Tag: Iraq War

Vice President Pence Thanks Millennial Military

 
Jordan 2019, AZANG and Army Reserve TOA

Photo by Sgt. 1st Class SHAIYLA HAKEEM Area Support Group Jordan, July 2019

This weekend, Candice Owens uploaded her latest podcast, an interview with Vice President Mike Pence. As he brought the interview to a close, he made a comment that prompted reflection. Vice President Pence grounded his optimism about our nation’s future in the fact of 5.5 million young people have signed up for military service, since the terrorist attacks on September 11, 2001. Indeed, the latest cohort of recruits was born after that date, and for at least the past four years, recruits have had no living, personal, memory of that day.

Honoring a Fallen Hero: Staff Sergeant Travis Atkins

 

On Wednesday, 27 March 2019, President Trump honored Staff Sergeant Travis Atkins‘ supreme sacrifice for our country. He presented the Medal of Honor, in the name of the Congress, to Staff Sgt. Atkins’ son, Trevor. This family’s members present in the room, embodied a long tradition of answering the nation’s call to arms. As is customary, previous Medal of Honor recipients were present to honor their latest member.

The president gave a heartfelt address, telling Sergeant Atkins‘ story from childhood to the moment he wrapped his arms around a suicide-bomb-vest wearing enemy, throwing himself on top of the bomber, saving his three squad members in 2007. These men all stood in testimony to Sergeant Atkins, as did another 50 members of the 10th Mountain Division.

Unexpected Gift on the Ides of March?

 

What unexpected gifts could we celebrate on the Ides of March? The day is best known for the assassination of Julius Caesar in the Roman Senate by other Roman leaders. One of the leaders, Brutus, commemorated the assassination two years later with a coin remembering the Ides of March with two daggers and a common cap, a pileus.

The cap had become associated with the emancipation of slaves. It is still featured in some images of Lady Liberty. So, we could celebrate the unexpected gift of liberty, liberty won by literally striking down the tyrant. However, none of the conspirators covered themselves in glory as republican heroes, let along Heroes of the Roman Republic.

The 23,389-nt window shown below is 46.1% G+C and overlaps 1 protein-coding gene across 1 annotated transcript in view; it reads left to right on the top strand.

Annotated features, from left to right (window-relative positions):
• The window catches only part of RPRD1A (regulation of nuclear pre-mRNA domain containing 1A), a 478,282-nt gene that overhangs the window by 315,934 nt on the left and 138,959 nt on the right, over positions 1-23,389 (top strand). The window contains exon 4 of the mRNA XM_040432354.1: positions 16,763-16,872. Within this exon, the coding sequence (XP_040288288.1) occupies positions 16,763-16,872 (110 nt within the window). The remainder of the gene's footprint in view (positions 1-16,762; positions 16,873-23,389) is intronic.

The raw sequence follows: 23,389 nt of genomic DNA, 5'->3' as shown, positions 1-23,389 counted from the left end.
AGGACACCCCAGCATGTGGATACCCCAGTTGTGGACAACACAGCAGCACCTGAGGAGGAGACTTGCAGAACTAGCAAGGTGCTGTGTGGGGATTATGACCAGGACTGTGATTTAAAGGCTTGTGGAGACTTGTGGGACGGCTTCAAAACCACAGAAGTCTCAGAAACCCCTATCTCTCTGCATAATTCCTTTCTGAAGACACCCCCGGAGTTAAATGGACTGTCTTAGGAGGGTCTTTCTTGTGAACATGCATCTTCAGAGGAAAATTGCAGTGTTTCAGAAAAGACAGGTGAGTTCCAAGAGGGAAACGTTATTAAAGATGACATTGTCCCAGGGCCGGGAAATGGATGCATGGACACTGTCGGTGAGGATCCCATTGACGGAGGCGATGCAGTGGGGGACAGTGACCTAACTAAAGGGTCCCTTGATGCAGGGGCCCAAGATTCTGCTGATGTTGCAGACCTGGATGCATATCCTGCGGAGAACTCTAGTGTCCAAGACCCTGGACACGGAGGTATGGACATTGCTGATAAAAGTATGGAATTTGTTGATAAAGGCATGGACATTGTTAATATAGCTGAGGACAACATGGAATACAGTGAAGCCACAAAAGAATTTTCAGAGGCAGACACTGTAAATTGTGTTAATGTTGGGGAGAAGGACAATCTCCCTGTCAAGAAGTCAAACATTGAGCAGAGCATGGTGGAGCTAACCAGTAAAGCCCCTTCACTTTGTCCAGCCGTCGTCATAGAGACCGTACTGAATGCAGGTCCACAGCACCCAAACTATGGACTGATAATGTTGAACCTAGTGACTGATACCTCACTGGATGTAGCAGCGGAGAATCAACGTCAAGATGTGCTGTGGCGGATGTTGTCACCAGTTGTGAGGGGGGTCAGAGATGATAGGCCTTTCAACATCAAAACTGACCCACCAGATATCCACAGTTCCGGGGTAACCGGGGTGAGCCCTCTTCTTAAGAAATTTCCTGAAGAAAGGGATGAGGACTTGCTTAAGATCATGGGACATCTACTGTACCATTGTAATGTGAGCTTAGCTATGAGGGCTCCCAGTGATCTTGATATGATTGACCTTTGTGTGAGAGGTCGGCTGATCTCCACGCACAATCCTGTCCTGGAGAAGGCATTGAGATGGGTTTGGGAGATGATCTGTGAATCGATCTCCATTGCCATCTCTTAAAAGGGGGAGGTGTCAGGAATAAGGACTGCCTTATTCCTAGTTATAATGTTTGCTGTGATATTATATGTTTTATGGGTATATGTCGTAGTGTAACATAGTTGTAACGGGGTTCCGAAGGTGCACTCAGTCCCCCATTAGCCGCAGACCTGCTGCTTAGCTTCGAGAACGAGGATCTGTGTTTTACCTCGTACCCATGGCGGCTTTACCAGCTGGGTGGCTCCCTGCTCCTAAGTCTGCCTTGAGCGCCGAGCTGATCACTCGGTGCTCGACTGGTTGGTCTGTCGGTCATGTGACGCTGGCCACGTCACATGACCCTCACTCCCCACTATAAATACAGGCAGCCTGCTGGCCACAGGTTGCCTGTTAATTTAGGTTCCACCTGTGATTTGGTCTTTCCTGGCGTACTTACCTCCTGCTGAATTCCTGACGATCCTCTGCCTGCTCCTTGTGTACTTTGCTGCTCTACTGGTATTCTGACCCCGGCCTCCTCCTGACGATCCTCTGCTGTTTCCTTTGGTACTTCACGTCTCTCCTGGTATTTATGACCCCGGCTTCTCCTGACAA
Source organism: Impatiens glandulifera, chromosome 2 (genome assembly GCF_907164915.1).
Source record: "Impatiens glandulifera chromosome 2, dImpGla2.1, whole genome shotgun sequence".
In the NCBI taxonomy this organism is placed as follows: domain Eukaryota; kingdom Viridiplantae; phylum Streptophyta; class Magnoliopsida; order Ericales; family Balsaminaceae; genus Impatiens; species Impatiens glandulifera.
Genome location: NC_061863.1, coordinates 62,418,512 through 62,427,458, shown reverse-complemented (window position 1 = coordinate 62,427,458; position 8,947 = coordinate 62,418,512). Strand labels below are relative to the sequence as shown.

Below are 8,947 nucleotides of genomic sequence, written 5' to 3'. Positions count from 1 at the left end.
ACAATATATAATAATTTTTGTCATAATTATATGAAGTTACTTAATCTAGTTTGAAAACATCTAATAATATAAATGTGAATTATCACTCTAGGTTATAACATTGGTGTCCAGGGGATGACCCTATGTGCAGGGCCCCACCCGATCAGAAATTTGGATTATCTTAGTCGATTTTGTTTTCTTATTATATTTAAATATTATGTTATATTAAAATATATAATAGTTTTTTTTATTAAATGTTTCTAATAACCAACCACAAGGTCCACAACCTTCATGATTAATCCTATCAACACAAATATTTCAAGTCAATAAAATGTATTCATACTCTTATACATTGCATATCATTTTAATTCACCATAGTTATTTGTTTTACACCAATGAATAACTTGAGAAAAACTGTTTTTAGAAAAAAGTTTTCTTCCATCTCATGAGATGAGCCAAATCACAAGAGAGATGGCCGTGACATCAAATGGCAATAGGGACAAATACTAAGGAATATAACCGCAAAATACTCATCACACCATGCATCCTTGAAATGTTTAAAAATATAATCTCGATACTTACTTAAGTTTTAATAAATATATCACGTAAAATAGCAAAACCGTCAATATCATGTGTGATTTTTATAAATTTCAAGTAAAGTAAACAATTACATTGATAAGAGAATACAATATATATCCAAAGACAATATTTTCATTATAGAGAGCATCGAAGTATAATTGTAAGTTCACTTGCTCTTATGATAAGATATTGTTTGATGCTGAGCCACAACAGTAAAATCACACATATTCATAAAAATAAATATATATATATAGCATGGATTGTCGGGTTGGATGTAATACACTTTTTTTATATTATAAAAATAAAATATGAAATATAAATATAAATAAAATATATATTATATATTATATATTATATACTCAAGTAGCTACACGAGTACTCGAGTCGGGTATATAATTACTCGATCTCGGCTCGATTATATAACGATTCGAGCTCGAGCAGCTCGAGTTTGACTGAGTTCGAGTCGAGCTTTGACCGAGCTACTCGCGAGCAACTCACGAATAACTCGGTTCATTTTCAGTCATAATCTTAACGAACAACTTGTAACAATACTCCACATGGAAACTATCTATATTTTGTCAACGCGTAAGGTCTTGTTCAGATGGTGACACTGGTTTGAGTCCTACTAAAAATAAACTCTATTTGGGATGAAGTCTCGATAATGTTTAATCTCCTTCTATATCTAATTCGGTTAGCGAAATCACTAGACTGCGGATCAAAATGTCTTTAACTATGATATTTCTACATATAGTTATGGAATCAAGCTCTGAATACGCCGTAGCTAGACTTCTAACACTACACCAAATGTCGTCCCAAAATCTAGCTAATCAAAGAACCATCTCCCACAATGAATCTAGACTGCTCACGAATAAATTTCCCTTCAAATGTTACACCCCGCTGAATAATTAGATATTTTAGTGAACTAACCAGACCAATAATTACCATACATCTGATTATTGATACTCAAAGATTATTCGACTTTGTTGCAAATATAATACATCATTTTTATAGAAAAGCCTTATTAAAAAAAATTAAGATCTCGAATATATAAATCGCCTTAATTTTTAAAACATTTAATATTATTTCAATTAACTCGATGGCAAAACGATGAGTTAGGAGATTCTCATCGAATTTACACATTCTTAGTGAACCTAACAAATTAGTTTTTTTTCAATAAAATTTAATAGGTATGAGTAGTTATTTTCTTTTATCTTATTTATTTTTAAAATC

We cannot blame them, really. After all, the Roman Republic had bled out long before the blood of Caesar flowed over its ground. The Republic had committed slow suicide by a thousand self-cuts. Its institutions had become so corrupt and dysfunctional that they invited Julius Caesar to be dictator for life. In the years following his assassination, there was no uprising to restore the Republic. The Senate was contemptuous and contemptible in its corruption. The Roman people ended up being best served by the first emperor, Caesar Augustus, the adopted son and legal heir of Julius Caesar.

Member Post

 

What is most appalling about the anonymous op-ed in the New York Times is how its appearance indicts our Ruling Class and the courtiers and sycophants who swarm the Imperial City to cater to that class’s whims and its premises. Consider that no one in the Bush 43 administration penned such a letter about how […]

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Periodically, America experiences episodes of mass, hysterical contagion. What is “hysterical contagion”? A sociologist explains it as the spread of symptoms of an illness among a group, absent any physiological disease. It provides a way of coping with a situation that cannot be handled with the usual coping mechanism. Preview Open

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Kimberly Strassel of the Wall Street Journal has a dynamite piece entitled, “Hillary’s Other Server Scandal.” Strassel hints that, while the revelation of state secrets, etc. is a very serious matter, it is the intersection of her duties at State and the funding of The Clinton Foundation that is the most interesting – and potentially damaging…I am […]

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The Art of the Expendable

 
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By U.S. Marine Corps photo by Lance Cpl. Brian L. Wickliffe.